Clinical Management for Behavioral Health Services (CMBHS) is a new Texas Department of State Health Services (DSHS) electronic health record system that merges legacy automated health management systems from the former Texas Department of Mental Health and Mental Retardation (MHMR) and the former Texas Commission on Alcohol and Drug Abuse (TCADA). Just as DSHS has combined services for mental health and substance abuse under one administrative structure, CMBHS has combined and developed an enhanced automated client record system for use when delivering services for the treatment of substance abuse, mental health, and co-occurring disorders.

The CMBHS software application is being developed using an iterative systems development approach. This means that each phase of the project goes through the same development cycle. That development cycle includes the following:

  • Planning and Evaluation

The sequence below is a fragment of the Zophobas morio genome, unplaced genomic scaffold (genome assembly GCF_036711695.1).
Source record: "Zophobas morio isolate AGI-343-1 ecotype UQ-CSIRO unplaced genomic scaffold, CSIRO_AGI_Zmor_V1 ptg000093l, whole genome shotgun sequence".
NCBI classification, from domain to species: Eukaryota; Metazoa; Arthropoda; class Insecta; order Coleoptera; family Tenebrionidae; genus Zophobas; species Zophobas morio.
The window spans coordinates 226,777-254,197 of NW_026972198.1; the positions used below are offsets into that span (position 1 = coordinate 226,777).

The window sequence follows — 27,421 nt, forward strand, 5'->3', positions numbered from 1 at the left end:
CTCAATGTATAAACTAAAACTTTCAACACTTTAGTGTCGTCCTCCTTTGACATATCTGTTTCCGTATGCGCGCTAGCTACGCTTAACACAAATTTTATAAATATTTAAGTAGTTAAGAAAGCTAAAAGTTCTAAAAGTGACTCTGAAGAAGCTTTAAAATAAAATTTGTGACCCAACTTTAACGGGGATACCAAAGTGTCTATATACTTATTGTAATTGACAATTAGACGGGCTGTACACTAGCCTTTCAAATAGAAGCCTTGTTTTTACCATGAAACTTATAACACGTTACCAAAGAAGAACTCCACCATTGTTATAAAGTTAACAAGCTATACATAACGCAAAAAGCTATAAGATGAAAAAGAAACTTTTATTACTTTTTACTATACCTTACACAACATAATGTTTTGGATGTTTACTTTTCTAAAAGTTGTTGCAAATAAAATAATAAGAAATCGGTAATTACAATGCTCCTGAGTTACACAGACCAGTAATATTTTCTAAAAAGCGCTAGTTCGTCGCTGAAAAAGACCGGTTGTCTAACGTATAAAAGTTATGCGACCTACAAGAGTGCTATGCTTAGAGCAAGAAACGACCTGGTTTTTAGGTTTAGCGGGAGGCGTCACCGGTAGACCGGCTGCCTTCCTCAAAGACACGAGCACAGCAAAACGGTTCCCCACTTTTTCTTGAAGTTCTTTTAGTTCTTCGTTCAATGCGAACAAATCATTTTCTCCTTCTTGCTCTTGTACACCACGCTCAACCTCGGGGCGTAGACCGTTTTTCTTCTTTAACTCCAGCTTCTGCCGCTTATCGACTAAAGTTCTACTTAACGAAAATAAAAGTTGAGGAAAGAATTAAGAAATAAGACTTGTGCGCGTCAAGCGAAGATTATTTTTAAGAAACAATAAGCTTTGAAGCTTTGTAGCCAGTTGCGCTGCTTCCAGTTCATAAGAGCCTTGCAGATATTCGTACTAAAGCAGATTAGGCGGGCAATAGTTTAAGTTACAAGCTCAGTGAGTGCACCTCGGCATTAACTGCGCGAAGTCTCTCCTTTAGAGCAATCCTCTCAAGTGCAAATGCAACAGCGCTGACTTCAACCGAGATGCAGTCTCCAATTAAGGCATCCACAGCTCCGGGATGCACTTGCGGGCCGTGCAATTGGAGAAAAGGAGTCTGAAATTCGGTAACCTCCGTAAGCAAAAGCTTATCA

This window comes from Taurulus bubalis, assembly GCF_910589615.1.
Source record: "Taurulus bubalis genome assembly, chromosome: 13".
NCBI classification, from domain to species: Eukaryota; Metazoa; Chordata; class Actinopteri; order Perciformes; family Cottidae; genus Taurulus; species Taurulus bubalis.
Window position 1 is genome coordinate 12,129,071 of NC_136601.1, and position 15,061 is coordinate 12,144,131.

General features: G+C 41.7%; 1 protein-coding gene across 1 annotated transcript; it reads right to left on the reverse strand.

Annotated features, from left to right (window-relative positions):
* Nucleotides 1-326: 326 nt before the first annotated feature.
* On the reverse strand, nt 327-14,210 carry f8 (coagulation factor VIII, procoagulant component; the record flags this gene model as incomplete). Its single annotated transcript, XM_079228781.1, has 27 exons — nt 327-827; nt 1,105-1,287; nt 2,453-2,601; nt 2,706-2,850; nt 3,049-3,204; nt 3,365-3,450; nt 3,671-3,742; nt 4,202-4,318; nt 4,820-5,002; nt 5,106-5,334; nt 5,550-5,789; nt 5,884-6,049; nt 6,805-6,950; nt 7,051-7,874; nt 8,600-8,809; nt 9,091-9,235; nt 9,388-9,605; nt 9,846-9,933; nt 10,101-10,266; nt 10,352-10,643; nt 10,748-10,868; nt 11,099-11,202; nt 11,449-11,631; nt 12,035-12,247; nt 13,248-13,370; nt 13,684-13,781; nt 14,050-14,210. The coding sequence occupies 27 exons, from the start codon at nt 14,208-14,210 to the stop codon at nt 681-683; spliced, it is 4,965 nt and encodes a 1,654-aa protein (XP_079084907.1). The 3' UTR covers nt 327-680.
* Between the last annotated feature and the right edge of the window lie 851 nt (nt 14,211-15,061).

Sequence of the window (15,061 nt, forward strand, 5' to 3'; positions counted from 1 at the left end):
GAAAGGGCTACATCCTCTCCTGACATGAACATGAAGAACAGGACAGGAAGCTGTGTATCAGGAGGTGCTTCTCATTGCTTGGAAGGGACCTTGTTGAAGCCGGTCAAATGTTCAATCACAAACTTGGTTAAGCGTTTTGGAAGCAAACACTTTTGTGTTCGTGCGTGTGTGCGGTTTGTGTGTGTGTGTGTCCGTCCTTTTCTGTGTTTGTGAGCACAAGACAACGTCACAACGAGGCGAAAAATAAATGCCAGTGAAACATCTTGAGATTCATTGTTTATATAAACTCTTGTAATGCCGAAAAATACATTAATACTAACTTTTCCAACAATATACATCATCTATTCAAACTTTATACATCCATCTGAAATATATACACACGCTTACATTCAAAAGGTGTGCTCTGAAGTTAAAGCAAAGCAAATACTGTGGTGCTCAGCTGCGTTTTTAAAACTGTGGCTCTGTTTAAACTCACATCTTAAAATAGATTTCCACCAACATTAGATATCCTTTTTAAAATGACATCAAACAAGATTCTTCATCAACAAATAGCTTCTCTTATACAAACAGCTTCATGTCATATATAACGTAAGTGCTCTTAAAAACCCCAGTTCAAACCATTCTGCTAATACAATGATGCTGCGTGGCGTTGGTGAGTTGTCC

• Requirements Gathering and Risk Analysis
  • Design and Development
  • Implementation for subsets of the full project’s functionality

The benefit of this approach is that it stresses early testing of system functionality through the staged deployment and release of an initial beta product. First, a select pilot group tests and evaluates the beta release product. Next, the pilot group provides feedback to the core development team regarding issues of system functionality and user friendliness.

By employing the iterative systems development cycle, the CMBHS development team can introduce new functionality in subsequent CMBHS releases through a deployment process most end-users find agreeable.

A beta version of CMBHS was tested at seven (7) Texas community mental health and substance abuse contract provider locations in 2008. The results of the pilot have been integrated into the initial production release of CMBHS and which was deployed to the first substance abuse treatment provider region in December 2009. The inital release of CMBHS is currently in use with deployment to all eleven (11) regions completed in August 2010.



Last updated June 27, 2014